With the right strategies and protocols in place, human error in delivering patient care can, to some degree, be factored out, mitigating the risk of things like falls or medication mistakes. And the outcomes-based reimbursement model enforced by the Affordable Care Act provides extra incentive to improve patients’ overall experience and reduce readmission rates.
Some challenges stand in the way, though, of achieving better safety.
For one thing, increased consolidation in the industry has brought risks associated with integrating disparate safety cultures and ensuring continuity of care if patients are moved to a new doctor. The trend of shifting more care out of main hospitals to ambulatory sites instead also creates concern that those outpatient facilities are not up to the same safety standards as larger organizations.
Finally, advancing technology — while offering great promise to eventually make health care more efficient and error-free — presents significant risks in its implementation while doctors, nurses and other health care professionals learn how to best use it.
Lexington Insurance, a member of AIG, is meeting the demand for more innovative tools to navigate the changing environment with a suite of safety assessment programs that identify problem areas and provide recommendations for improvement.
Assessing Safety Culture
The first step in overcoming any challenge is assessing the situation in order to create the best strategy.
“Every health care organization should aim to become a ‘high reliability organization,’ or HRO,” said Brenda Osborne, division executive, health care, Lexington. “It’s a term borrowed from the airline and nuclear power industries, in which any employee has the right to shut down operations if they spot a safety issue.”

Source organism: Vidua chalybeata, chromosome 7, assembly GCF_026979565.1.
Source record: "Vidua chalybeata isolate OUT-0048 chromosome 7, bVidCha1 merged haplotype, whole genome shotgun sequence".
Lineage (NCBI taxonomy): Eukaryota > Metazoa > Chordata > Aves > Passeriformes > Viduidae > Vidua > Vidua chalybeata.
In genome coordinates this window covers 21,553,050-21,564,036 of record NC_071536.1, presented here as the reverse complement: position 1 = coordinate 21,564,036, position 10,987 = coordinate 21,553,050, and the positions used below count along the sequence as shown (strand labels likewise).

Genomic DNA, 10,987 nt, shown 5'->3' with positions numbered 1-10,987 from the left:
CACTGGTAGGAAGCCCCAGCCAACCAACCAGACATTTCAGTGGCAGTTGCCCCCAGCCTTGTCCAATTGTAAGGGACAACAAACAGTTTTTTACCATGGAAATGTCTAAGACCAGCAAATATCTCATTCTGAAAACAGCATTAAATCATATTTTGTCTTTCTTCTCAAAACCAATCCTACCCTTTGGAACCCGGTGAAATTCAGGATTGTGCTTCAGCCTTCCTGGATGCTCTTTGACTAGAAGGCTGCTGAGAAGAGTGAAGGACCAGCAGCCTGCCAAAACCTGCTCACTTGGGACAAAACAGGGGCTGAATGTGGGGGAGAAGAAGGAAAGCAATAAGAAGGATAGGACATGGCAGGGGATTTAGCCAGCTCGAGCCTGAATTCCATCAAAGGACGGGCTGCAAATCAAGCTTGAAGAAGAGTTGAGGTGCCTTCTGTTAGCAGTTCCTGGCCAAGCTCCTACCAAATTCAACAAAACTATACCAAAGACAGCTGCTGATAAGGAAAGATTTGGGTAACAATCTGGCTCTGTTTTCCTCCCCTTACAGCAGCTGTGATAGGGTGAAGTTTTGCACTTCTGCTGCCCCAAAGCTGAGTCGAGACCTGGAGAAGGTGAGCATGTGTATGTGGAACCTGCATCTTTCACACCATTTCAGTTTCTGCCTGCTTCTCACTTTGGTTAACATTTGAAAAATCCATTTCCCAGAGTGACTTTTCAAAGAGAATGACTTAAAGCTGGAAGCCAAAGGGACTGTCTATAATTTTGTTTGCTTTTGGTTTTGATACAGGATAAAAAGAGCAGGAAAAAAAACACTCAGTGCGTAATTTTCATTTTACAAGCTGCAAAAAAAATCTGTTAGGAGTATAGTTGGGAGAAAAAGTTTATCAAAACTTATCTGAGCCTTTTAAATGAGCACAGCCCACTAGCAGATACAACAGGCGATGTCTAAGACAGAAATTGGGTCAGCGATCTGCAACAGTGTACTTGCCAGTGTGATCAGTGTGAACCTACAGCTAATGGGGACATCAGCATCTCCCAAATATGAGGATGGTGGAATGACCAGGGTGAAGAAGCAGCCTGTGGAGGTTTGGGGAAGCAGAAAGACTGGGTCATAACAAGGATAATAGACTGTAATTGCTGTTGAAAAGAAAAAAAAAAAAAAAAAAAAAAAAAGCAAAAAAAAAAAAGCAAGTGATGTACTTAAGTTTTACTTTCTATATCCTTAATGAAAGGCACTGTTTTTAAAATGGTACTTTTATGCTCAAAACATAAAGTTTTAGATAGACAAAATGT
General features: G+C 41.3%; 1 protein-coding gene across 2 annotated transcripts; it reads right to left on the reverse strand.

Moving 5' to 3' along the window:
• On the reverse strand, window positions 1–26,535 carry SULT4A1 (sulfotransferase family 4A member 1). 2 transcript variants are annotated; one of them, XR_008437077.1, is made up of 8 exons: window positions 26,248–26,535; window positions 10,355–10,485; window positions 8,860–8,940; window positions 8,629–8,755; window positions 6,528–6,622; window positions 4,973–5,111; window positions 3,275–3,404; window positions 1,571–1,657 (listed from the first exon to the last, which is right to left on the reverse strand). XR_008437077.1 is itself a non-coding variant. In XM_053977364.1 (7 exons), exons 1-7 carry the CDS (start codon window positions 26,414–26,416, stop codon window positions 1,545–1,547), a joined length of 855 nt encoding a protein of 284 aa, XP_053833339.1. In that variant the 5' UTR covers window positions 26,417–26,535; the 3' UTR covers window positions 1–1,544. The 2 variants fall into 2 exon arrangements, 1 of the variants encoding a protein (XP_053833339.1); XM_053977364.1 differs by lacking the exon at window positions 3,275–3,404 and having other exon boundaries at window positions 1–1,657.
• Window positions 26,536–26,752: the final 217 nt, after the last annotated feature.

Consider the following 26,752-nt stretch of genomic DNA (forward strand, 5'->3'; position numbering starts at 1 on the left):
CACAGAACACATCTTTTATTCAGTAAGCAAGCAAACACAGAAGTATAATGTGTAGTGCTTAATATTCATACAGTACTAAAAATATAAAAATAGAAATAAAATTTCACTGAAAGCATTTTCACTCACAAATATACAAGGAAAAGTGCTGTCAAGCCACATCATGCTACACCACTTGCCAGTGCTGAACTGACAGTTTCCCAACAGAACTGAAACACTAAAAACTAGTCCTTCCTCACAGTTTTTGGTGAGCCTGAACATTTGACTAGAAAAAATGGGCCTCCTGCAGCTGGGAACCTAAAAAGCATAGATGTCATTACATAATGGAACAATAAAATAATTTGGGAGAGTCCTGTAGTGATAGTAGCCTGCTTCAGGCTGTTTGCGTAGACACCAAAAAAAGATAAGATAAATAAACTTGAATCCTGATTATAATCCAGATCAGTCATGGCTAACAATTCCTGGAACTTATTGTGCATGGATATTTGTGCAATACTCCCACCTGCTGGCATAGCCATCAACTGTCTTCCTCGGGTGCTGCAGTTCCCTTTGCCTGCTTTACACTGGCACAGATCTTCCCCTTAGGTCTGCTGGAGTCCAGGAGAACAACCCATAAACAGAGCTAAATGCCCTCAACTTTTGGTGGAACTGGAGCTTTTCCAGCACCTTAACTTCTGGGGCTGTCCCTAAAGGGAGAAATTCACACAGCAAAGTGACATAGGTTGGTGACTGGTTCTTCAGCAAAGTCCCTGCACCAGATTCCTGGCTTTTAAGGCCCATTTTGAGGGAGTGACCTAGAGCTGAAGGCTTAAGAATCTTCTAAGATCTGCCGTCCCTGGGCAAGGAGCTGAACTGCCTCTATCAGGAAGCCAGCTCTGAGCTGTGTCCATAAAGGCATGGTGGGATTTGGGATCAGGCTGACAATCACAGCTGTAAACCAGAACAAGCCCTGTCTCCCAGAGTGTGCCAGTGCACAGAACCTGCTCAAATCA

Lexington’s Best Practice Assessment tool allows organizations to compare their own protocols against evidence-based best practices and identify weak spots in their safety culture.
“We survey employees and ask if they feel free to speak up to people in authority,” Killen said. “If they can all say yes, you’re on the road to a safety culture. Then we drill down into specific high-risk areas.”
Clients can conduct specific assessments for error-prone areas like the emergency department, obstetrical department and operating room.
We give organizations recommendations on how they can improve in areas where they are deficient, and we can benchmark their performance against the best practice as well as against other institutions that have done the same assessment,” Killen said.
Those benchmark comparisons are key for securing leadership buy-in. Executives often need to see what other institutions are doing in order to feel confident in their decisions to make changes or invest more heavily in patient safety measures.
If another competitive hospital has better staffing ratios, for example, benchmark stats will show that and support the C-suite’s decision to hire more nurses to achieve a similar ratio.
“What it basically does is give the risk management, patient safety and quality improvement staff a roadmap for which areas to focus their activities for improving patient safety and risk management at their organization,” Killen said.
Acquisitions and Physician Employment
The flurry of merger and acquisition activity in the health care industry creates new risks for large hospital networks that acquire physicians’ practices. The integration of different patient safety and risk management practices can prove difficult.